By Bruce Baty and Jodi Adolf
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Chapter 102 discusses the consequences of an insurer insolvency for the policyholders, agents, excess insurers and reinsurers of the insolvent insurer.
The chapter begins in Section 102.01 with a general discussion of the liquidation process, and then considers the impact of an insurer insolvency on the policyholders of the insurer. In most instances, after an insurer has been placed in receivership by a state insurance Superintendent or Commissioner, the policies that were issued by the insurer are canceled upon a set number of days after entry of the court approved order of liquidation, often 30 days. A bar date is set before which proof of claim forms must be submitted, and policyholders are advised as to the procedures they must follow in order to perfect a claim against the insolvent estate. A policyholder claim may be an “absolute” claim (a claim of certain liability) or a “contingent” claim (a liability imposing event has occurred but it is uncertain that the claim will be made or coverage and liability established).
A policyholder remains liable to the insolvent insurer for any earned premiums due and owing at the time of the liquidation, and failure to make these premium payments may bar policyholders from participating in any recovery of assets from the estate. Policyholders, however, are not liable for, and may recover, any unearned premiums after the insurer is placed in liquidation.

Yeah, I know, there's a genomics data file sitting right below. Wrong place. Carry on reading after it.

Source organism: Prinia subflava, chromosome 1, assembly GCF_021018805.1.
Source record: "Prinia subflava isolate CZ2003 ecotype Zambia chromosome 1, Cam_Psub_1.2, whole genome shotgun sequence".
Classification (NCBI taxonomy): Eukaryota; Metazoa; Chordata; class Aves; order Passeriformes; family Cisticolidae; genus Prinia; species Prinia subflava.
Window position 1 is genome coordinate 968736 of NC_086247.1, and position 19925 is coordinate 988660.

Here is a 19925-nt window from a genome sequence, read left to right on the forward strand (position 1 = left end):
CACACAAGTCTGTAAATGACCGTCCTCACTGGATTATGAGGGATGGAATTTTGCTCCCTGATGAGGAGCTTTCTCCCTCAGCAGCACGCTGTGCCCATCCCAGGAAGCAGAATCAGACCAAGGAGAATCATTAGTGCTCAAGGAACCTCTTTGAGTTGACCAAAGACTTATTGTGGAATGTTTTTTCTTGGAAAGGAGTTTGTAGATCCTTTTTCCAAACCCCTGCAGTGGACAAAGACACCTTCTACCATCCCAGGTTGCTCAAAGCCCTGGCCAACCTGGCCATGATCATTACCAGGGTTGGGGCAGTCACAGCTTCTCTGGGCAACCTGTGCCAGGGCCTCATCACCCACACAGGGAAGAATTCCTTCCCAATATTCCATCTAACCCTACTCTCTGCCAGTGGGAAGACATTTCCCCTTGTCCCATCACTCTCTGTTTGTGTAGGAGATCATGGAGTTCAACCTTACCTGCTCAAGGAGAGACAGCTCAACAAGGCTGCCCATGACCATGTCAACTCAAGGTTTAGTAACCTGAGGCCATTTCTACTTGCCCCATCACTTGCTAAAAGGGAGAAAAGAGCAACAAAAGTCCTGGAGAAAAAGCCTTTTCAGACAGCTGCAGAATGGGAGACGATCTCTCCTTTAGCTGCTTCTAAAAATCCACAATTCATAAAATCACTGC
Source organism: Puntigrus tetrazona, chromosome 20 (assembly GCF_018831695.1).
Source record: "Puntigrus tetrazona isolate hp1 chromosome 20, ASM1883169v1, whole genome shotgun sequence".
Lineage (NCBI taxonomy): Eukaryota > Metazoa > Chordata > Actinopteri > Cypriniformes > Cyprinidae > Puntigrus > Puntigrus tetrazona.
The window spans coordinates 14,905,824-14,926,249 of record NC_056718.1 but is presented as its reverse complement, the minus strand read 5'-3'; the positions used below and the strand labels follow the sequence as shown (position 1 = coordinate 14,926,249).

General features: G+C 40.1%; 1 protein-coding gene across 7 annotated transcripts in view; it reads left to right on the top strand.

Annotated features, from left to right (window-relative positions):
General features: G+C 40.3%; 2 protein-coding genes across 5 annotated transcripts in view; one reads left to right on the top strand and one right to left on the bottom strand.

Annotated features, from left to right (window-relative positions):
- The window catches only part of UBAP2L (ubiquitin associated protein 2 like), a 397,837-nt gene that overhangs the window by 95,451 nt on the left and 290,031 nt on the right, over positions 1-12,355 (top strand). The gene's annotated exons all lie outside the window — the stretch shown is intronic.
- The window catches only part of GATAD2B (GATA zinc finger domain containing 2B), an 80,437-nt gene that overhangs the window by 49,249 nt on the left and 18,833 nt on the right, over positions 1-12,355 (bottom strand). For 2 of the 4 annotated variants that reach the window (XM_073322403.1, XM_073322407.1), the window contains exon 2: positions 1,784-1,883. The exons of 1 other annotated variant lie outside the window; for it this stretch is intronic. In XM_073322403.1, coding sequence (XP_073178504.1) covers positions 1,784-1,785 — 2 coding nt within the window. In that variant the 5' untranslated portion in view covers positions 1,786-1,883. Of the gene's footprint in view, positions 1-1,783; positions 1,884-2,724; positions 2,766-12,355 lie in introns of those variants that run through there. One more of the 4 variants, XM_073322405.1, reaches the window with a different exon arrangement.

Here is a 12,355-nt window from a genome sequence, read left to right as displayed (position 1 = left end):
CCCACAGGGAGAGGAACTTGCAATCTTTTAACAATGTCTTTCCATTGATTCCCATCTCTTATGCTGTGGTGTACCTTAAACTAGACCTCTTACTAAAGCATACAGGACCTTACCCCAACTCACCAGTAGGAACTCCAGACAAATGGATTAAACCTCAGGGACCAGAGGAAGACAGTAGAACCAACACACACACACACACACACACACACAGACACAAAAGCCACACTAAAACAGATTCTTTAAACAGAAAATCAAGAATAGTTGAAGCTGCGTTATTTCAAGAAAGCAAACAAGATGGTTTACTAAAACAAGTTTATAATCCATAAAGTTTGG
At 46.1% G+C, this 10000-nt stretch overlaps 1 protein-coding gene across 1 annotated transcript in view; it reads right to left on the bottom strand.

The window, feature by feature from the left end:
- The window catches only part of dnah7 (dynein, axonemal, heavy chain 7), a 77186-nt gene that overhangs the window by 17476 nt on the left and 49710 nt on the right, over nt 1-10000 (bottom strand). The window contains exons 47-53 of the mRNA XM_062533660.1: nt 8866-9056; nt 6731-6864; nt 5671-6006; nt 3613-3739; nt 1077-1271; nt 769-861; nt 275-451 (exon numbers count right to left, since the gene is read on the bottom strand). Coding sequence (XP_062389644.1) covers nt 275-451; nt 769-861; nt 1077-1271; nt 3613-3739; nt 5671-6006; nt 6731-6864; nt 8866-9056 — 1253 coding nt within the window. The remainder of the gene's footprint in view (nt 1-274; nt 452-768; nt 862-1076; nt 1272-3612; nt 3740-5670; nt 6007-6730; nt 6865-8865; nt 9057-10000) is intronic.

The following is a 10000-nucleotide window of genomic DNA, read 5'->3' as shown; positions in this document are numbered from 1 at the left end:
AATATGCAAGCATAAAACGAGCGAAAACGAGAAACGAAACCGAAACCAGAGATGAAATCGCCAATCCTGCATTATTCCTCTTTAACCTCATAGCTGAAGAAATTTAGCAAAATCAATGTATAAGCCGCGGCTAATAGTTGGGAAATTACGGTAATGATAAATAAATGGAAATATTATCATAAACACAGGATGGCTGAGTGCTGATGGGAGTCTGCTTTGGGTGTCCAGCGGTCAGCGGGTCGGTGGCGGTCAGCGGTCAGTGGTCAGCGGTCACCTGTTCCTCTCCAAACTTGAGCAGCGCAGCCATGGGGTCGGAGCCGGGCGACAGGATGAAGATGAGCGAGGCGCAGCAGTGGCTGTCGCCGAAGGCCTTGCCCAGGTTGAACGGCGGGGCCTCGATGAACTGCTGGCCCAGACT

State insolvency statutes generally establish priorities for recoveries from the assets of insolvent insurers, and policyholder claims, although subordinate to the expenses of administering the estate, enjoy priority over all other classes of creditor claims. All claims within a priority class are paid in full before payment is made to the next lower class, and within a class, all claims are paid pro rata if there are insufficient funds to pay the class in full.
Within the policyholder priority class are the claims of the state insurance guaranty funds. These state guaranty funds, established by state law to protect insureds in the event of the financial failure of an insurer, take on the claims-paying responsibilities of the failed insurer upon liquidation. These guaranty funds are financed by surcharges on all solvent insurers doing business in the state, and will pay claims subject to coverage limitations and limits of liability that vary by jurisdiction. Upon payment of the policyholder’s claim, the state guaranty fund is then subrogated to the rights of the policyholder and participates in the policyholder priority class of creditors in the distribution of estate assets.